After the study procedures were explained, written informed consent was obtained. As part of a larger study (Zanarini, Frankenburg, Hennen, & Silk, 2003), each patient then met with a masters-level interviewer blind to the patient’s clinical diagnoses for a thorough diagnostic assessment. Three semi-structured interviews were administered. These diagnostic interviews were: 1) the Structured Clinical Interview for DSM-III-R Axis I Disorders (SCID-I) (Spitzer, Williams, Gibbon, & First, 1992), 2) the Revised Diagnostic Interview for Borderlines (DIB-R) (Zanarini, Gunderson, Frankenburg, & Chauncey, 1989), and 3) the Diagnostic Interview for DSM-III-R Personality Disorders (DIPD-R) (Zanarini, Frankenburg, Chauncey, & Gunderson, 1987). The inter-rater and test-retest reliability of these measures have been found to be good-excellent (Zanarini & Frankenburg, 2001; Zanarini, Frankenburg, & Vujanovic, 2002).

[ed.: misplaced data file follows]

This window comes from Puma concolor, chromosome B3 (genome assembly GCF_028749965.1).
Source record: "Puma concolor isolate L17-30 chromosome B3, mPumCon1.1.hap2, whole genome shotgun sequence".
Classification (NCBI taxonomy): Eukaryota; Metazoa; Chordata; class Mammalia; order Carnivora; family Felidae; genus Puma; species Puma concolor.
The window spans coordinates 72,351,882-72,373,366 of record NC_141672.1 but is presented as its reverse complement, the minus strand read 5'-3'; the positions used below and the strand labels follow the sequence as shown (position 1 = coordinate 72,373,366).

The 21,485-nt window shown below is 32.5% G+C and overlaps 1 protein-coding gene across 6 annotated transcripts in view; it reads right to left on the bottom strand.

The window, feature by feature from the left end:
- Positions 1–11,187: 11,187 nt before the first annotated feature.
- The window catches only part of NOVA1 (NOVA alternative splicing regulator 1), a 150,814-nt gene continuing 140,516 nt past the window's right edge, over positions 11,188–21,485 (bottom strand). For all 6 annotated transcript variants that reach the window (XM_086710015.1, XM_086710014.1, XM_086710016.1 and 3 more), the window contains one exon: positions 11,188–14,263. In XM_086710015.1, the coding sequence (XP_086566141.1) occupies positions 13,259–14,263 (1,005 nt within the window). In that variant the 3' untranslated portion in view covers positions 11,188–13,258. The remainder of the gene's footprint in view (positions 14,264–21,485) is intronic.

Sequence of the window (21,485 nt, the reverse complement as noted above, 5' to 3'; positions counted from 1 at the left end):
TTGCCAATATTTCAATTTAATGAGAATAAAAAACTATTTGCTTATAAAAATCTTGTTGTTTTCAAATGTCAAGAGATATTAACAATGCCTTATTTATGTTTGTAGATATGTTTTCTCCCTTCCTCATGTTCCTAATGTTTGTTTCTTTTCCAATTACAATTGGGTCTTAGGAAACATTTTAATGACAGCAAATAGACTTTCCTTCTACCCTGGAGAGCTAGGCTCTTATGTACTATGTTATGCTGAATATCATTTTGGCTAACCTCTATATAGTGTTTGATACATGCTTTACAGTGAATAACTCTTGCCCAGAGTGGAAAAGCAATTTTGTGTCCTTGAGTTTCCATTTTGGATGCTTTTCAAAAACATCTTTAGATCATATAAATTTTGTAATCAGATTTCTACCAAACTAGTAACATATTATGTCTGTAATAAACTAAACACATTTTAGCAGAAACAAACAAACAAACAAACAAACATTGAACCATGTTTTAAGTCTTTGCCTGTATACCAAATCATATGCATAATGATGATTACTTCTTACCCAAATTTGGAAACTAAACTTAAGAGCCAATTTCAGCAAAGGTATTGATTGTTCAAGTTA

Disability status was assessed at baseline using the Background Information Schedule (BIS) (Zanarini, Frankenburg, Hennen, & Silk, 2004; Zanarini, et al., 2005). This semi-structured interview assesses the participant’s demographic data, pre-morbid functioning, and history of psychiatric treatment. Both the inter-rater and test-retest reliability of this interview have been found to be good-excellent (Zanarini et al., 2004; Zanarini, et al., 2005).
At each of the study’s five follow-up periods, informed consent was obtained and then disability status was assessed using the Revised Borderline Follow-up Interview (BFI-R), which is the follow-up analog to the BIS used at baseline. Both the follow-up inter-rater reliability (within one generation of raters) and follow-up longitudinal reliability (from one generation of raters to the next) have been found to be good-excellent (Zanarini et al., 2004; Zanarini et al., 2005).